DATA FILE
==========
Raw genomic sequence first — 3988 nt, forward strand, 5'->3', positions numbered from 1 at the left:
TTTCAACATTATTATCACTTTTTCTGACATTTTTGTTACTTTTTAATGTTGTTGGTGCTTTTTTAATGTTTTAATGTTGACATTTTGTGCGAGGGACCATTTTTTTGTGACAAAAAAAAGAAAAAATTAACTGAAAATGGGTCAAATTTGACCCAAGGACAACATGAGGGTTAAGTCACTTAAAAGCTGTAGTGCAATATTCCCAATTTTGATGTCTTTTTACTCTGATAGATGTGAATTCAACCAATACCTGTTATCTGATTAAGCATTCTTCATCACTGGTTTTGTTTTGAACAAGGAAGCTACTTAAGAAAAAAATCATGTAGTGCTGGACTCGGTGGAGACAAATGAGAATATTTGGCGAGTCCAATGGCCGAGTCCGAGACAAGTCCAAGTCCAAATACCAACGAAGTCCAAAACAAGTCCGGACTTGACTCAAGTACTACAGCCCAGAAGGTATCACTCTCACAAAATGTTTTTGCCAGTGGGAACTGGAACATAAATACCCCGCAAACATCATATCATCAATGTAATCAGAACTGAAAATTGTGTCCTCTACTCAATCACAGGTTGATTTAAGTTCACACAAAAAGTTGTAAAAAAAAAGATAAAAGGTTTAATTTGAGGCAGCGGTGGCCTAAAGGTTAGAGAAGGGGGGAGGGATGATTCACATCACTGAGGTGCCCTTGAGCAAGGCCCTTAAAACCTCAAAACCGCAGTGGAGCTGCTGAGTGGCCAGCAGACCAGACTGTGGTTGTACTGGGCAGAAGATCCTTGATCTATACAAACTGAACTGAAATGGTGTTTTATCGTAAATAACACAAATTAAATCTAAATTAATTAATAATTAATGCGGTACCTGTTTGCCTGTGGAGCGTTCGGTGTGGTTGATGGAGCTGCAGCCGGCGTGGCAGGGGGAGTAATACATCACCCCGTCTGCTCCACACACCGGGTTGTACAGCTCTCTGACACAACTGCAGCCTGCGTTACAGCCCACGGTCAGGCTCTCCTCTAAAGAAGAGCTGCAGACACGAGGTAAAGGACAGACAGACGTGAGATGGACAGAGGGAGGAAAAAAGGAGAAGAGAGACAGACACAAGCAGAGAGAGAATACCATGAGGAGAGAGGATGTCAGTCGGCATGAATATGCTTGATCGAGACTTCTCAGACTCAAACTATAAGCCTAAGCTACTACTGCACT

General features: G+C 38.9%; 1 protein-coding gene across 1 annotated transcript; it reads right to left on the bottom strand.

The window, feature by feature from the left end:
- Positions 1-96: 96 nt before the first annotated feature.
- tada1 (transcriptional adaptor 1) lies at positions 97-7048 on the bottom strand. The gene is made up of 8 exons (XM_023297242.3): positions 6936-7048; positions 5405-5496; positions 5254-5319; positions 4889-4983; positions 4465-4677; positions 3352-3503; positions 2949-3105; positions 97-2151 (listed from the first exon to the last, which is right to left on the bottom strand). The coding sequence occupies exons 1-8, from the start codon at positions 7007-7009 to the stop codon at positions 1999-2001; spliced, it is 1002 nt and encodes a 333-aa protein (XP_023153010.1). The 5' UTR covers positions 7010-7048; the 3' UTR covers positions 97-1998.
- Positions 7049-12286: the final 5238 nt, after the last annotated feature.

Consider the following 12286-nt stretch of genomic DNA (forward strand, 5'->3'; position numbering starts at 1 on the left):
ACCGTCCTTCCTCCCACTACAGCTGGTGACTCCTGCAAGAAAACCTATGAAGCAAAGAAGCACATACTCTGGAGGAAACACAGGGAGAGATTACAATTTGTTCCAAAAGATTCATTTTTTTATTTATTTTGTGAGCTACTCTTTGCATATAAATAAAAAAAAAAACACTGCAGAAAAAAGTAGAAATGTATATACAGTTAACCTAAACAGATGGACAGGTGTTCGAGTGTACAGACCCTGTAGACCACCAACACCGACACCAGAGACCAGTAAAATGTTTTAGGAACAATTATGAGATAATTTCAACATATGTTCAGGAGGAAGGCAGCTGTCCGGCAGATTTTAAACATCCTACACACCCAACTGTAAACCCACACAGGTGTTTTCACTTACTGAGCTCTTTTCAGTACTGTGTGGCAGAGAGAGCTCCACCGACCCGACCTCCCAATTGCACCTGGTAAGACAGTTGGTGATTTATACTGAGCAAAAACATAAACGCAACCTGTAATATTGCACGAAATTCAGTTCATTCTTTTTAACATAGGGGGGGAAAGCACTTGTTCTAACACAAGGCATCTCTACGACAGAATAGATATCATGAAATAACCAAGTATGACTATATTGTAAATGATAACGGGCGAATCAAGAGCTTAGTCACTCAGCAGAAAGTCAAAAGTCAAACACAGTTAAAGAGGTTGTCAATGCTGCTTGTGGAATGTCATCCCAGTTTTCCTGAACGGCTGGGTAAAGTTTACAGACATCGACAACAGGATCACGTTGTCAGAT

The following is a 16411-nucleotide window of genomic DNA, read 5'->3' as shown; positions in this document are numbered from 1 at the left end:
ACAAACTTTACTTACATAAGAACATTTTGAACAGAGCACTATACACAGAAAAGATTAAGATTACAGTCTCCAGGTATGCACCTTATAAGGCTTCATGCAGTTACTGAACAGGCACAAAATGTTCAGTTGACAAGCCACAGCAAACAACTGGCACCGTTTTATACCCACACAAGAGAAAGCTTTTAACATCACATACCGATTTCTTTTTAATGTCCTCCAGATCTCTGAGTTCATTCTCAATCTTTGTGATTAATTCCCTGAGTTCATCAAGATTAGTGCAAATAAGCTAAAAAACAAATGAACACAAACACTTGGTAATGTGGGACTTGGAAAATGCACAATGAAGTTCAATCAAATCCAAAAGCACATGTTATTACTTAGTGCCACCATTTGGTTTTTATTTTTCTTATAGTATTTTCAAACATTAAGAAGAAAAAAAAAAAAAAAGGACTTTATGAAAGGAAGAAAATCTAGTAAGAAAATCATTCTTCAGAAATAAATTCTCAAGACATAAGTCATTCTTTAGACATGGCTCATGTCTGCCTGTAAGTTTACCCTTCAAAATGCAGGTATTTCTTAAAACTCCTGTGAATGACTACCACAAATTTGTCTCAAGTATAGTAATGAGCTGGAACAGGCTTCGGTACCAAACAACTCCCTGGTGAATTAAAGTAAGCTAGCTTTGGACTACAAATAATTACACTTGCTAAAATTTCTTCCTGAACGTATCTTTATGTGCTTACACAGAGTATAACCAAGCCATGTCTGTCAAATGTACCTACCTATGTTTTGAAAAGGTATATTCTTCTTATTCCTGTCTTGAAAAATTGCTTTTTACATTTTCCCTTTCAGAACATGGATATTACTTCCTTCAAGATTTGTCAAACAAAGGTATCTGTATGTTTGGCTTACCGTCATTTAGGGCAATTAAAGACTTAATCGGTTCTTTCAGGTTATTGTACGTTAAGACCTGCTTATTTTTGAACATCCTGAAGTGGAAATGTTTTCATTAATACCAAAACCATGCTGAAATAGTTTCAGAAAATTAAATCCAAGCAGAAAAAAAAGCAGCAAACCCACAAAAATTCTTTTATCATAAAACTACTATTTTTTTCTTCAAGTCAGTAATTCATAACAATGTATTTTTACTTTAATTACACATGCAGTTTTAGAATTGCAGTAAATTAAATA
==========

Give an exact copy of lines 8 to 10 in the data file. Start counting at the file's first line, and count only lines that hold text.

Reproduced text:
Consider the following 12286-nt stretch of genomic DNA (forward strand, 5'->3'; position numbering starts at 1 on the left):
ACCGTCCTTCCTCCCACTACAGCTGGTGACTCCTGCAAGAAAACCTATGAAGCAAAGAAGCACATACTCTGGAGGAAACACAGGGAGAGATTACAATTTGTTCCAAAAGATTCATTTTTTTATTTATTTTGTGAGCTACTCTTTGCATATAAATAAAAAAAAAAACACTGCAGAAAAAAGTAGAAATGTATATACAGTTAACCTAAACAGATGGACAGGTGTTCGAGTGTACAGACCCTGTAGACCACCAACACCGACACCAGAGACCAGTAAAATGTTTTAGGAACAATTATGAGATAATTTCAACATATGTTCAGGAGGAAGGCAGCTGTCCGGCAGATTTTAAACATCCTACACACCCAACTGTAAACCCACACAGGTGTTTTCACTTACTGAGCTCTTTTCAGTACTGTGTGGCAGAGAGAGCTCCACCGACCCGACCTCCCAATTGCACCTGGTAAGACAGTTGGTGATTTATACTGAGCAAAAACATAAACGCAACCTGTAATATTGCACGAAATTCAGTTCATTCTTTTTAACATAGGGGGGGAAAGCACTTGTTCTAACACAAGGCATCTCTACGACAGAATAGATATCATGAAATAACCAAGTATGACTATATTGTAAATGATAACGGGCGAATCAAGAGCTTAGTCACTCAGCAGAAAGTCAAAAGTCAAACACAGTTAAAGAGGTTGTCAATGCTGCTTGTGGAATGTCATCCCAGTTTTCCTGAACGGCTGGGTAAAGTTTACAGACATCGACAACAGGATCACGTTGTCAGAT

The following is a 16411-nucleotide window of genomic DNA, read 5'->3' as shown; positions in this document are numbered from 1 at the left end: